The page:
On August 3, 2019, a gunman entered a Walmart in El Paso, Texas, and opened fire, killing 23
people and injuring 23 others. The shooter later told authorities that he had specifically targeted
Latinos and that his actions were motivated by hatred and bigotry.
In February 2021, the Department of Justice announced that it was filing 90 federal hate crime
charges against the shooter, marking it one of the largest such cases in US history. This El Paso
case serves as a motivation for the federal government to have strong laws as a way to combat
hate crimes and gun violence.
Federal Hate Crime Laws
The federal hate crime charges against the El Paso shooter are significant not only because of the number of charges but also because they demonstrate the government’s commitment to hold individuals accountable for crimes are motivated by hate.
Federal hate crime laws were enacted in the late 1960s and early 1970s to address the fact that state and local authorities often failed to adequately prosecute hate crimes. These laws gave the federal government the authority to investigate and prosecute hate crimes that involve a violation of a person’s civil rights, such as violent acts committed because of the victim’s race, religion, or national origin.
In 2009, these laws were expanded to include crimes motivated by a victim’s gender, sexual orientation, gender identity, or disability.
However, hate crime laws are only effective if they are enforced. Despite the existence of federal laws, hate crimes continue to occur at an alarming rate, particularly against marginalized communities. Additionally, hate crimes often go unreported, and many states lack comprehensive hate crime laws or fail to provide adequate training to law enforcement officials on how to recognize and respond to hate crimes.
Charges Filed Against the El Paso Shooter.
In the case of the El Paso Walmart shooting, the shooter was charged with 90 federal hate crimes. This included 22 counts of hate crimes resulting in death and 45 counts of hate crimes resulting in bodily injury. These charges carry serious penalties, including life imprisonment or the death penalty.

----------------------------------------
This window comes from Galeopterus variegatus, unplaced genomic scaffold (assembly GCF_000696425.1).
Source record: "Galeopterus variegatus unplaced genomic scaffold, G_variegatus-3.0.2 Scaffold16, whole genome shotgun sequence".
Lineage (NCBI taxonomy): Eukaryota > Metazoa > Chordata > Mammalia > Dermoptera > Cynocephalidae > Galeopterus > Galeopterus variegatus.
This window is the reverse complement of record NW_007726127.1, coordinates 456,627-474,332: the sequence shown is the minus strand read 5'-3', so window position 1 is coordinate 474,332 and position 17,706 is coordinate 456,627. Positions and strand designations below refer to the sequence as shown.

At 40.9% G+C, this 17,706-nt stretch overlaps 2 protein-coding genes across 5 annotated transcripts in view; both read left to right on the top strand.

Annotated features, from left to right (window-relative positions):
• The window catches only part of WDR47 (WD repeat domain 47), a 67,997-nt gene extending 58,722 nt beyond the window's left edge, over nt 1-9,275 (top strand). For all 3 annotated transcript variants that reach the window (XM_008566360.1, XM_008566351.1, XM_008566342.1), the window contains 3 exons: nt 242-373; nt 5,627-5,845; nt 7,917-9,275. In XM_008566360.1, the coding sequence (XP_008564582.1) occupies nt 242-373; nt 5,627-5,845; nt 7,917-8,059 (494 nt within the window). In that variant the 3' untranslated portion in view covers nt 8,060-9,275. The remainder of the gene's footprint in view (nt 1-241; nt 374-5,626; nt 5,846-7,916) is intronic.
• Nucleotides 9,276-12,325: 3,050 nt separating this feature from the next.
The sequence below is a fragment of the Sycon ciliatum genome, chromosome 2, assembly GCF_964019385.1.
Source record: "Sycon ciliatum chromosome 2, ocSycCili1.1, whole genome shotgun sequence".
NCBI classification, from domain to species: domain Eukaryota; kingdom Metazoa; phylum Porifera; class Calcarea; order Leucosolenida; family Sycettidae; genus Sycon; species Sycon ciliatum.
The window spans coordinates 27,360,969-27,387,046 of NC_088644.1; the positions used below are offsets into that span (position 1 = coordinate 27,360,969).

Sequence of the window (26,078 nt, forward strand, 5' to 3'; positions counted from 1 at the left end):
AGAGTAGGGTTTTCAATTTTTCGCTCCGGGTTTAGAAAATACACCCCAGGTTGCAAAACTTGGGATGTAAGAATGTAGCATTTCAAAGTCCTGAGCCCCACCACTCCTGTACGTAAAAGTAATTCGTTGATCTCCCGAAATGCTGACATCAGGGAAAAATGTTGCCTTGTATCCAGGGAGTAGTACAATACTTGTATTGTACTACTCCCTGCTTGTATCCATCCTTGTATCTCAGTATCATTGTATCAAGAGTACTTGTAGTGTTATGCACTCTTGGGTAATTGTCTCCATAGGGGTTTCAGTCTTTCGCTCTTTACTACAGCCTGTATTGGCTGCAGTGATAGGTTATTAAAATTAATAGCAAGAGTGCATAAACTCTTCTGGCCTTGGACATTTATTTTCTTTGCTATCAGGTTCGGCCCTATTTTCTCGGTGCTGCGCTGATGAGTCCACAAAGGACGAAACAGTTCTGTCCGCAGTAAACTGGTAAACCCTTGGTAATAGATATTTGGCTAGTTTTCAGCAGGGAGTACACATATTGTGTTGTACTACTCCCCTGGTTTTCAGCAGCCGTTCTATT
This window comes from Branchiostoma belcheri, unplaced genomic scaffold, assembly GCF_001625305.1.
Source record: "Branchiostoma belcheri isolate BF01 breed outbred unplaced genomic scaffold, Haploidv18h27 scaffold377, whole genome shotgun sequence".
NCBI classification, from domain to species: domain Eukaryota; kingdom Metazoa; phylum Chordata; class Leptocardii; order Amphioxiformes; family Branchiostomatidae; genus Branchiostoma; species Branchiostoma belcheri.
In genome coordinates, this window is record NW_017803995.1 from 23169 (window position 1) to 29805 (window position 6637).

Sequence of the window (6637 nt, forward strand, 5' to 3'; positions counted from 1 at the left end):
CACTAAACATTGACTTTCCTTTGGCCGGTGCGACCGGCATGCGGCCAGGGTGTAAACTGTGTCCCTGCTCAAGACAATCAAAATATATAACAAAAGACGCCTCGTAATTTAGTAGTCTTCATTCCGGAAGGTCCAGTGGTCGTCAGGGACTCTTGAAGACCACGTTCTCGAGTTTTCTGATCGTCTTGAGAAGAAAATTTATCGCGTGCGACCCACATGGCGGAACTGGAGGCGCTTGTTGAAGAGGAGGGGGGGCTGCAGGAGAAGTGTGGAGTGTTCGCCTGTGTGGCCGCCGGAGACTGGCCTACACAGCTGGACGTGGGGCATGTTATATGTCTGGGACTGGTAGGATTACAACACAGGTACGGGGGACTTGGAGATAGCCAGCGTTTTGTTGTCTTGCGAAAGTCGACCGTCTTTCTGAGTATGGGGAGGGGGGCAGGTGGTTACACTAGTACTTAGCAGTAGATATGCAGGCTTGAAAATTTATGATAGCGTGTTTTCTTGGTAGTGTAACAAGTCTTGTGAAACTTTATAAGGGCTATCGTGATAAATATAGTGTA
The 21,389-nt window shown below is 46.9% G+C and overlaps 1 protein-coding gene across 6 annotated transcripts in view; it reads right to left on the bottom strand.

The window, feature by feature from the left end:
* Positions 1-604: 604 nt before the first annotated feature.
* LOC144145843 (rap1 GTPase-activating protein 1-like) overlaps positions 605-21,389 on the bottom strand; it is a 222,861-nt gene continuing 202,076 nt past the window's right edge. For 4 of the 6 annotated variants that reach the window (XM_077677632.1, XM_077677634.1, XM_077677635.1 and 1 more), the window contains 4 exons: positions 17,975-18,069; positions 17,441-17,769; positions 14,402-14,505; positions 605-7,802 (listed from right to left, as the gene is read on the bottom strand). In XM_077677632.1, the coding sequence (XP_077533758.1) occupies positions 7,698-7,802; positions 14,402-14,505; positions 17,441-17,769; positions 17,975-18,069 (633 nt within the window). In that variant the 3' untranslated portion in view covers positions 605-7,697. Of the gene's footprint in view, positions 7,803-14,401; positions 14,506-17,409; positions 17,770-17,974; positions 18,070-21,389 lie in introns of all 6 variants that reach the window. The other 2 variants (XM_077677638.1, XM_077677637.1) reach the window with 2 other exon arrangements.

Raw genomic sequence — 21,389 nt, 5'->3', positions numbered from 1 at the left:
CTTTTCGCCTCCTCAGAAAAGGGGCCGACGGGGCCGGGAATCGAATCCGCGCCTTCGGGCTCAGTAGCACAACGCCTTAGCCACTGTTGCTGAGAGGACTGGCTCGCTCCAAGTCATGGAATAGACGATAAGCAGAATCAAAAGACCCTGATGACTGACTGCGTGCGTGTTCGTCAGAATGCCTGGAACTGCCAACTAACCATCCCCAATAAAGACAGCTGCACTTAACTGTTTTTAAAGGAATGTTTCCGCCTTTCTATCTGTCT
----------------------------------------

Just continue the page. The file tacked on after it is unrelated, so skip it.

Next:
In addition to hate crime laws, federal weapons laws also played a role in the El Paso shooter’s case. The shooter was charged with one count of using a firearm to commit murder and another count of using a firearm during a crime of violence. These charges carry additional penalties and can result in longer sentences.
The Federal Government Response to the El Paso Walmart Case.
While the El Paso shooter’s case is an extreme example, it reiterates the importance of federal hate crime and weapons laws in protecting individuals from violence and holding perpetrators accountable for their actions. According to the U.S. Department of Justice, hate crimes remain a serious problem in the United States, with more than 7,100 incidents reported in 2019 alone
To combat hate crimes, federal law enforcement agencies work closely with state and local authorities to investigate and prosecute these crimes. In addition to criminal penalties, hate crime laws also provide for civil remedies, such as injunctive relief and damages.
In response to the El Paso shooting, some lawmakers have called for a renewed push for federal gun control legislation, such as expanded background checks and a ban on assault weapons. These proposals are often met with resistance from gun rights advocates and it is a delicate balance between the right to bear arms and the right to live free from the threat of gun violence.
As we move forward, federal hate crime and weapons laws will continue to be reviewed and lawmakers will debate stricter penalties.. The Department of Justice provides a range of resources to help law enforcement agencies, prosecutors, and communities prevent and respond to hate crimes, including training, technical assistance, and grants.